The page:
I get to go hear the presentations of both large and very small companies just about every Monday in my day job.

I’m always struck by the number of folks with less than six months of cash left who are running a drag race against competitors who have a billion dollar in cash.

While it is true that most of these companies have a better mousetrap. As the Russians used to say, “Quantity has a quality all it’s own.”. Or if you are a true aficionado of the Cold War there is this famous cartoon of two Russian generals sitting in a Paris cafe saying, “so who did win the air war over Europe?”

The point of course is that the fancy aerobatics don’t matter hen you ate staring down 20,000 tanks headed your way.

We may have our own opinions about Groupon and so forth, but let’s face it, they a billion dollars in cash so they have won this round. Trying to beat them now is just much harder. In the same way that a decade ago Amazon went public raised lots of money and this let it survive that great valley of Ecommerce death (anyone remember pets.com?) to be the leader.

So what is a startup to do? Well three pieces of advice

1. Think stealth play. Is there a segment that is protected? Taking that hyper local example. Are there places we’re you are not competing coupon for coupon.

2. Profitability. If you can spend as much money as the other guys, where in your customer base are there profits. Even if you have 10 customers, it’s often interesting to do a by customer cost analysis. I’m amazed how many companies could shrink 10% in revenues and double profits. Thats because customers are different. The substrategies here are typically selling another product to an existing customer (very cheap, like burglar alarm companies selling fire extinguishers too), cutting unprofitable customers (you know who you are) or lower costs on introduction (why go coast to coast before you make a city profitable ten use those profits to fund the next one)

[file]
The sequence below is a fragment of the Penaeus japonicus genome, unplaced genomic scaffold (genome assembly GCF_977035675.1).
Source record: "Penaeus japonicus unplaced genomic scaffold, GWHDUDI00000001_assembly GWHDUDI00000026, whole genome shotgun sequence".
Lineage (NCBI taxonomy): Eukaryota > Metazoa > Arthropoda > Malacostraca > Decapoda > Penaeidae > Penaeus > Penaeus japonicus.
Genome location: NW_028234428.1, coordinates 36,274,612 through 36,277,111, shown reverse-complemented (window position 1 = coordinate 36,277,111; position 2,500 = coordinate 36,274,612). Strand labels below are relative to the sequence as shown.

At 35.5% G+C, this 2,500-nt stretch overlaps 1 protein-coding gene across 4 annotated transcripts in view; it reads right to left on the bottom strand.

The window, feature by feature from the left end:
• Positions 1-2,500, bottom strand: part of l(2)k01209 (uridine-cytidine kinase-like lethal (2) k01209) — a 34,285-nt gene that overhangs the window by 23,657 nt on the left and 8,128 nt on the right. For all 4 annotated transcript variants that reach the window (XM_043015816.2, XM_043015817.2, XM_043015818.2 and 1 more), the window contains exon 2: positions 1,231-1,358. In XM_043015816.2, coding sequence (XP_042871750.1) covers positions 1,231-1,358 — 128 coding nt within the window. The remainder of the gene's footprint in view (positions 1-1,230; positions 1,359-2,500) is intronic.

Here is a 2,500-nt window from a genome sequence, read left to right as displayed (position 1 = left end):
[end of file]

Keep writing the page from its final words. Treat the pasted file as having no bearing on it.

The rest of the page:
3 Double your share by delighting. If you have small share, the easiest way isn’t to convince people they ate wrong selecting the market leader (the default choice of probably 80% of decision makers) but to find anther customer who look like someone who already loves you. The big guys ironically usually don’t need to worry about customer satisfaction because they are the default choice but as a small player you have no choice but to delight usually.

Finally just one more word. This is a good case where you can’t compare yourself with the leader or their strategy. I once saw a slide showing that if a $10m startup was valued the same way as the market leader, it would already be worth $500m. That’s not the point. Kind of like the corner coffee shop wishing it was Starbucks. It just isn’t. Not will leader strategies usually work for small players. That’s like me thinking I just adopt a Olympic weight lifters training strategy to get in shape. Sadly it’s not the same body I’m trying to get in shape.

Anyway enough said, the drag race isn’t for everyone. It’s the easiest to do but the least likely in most cases to work. Think stealth!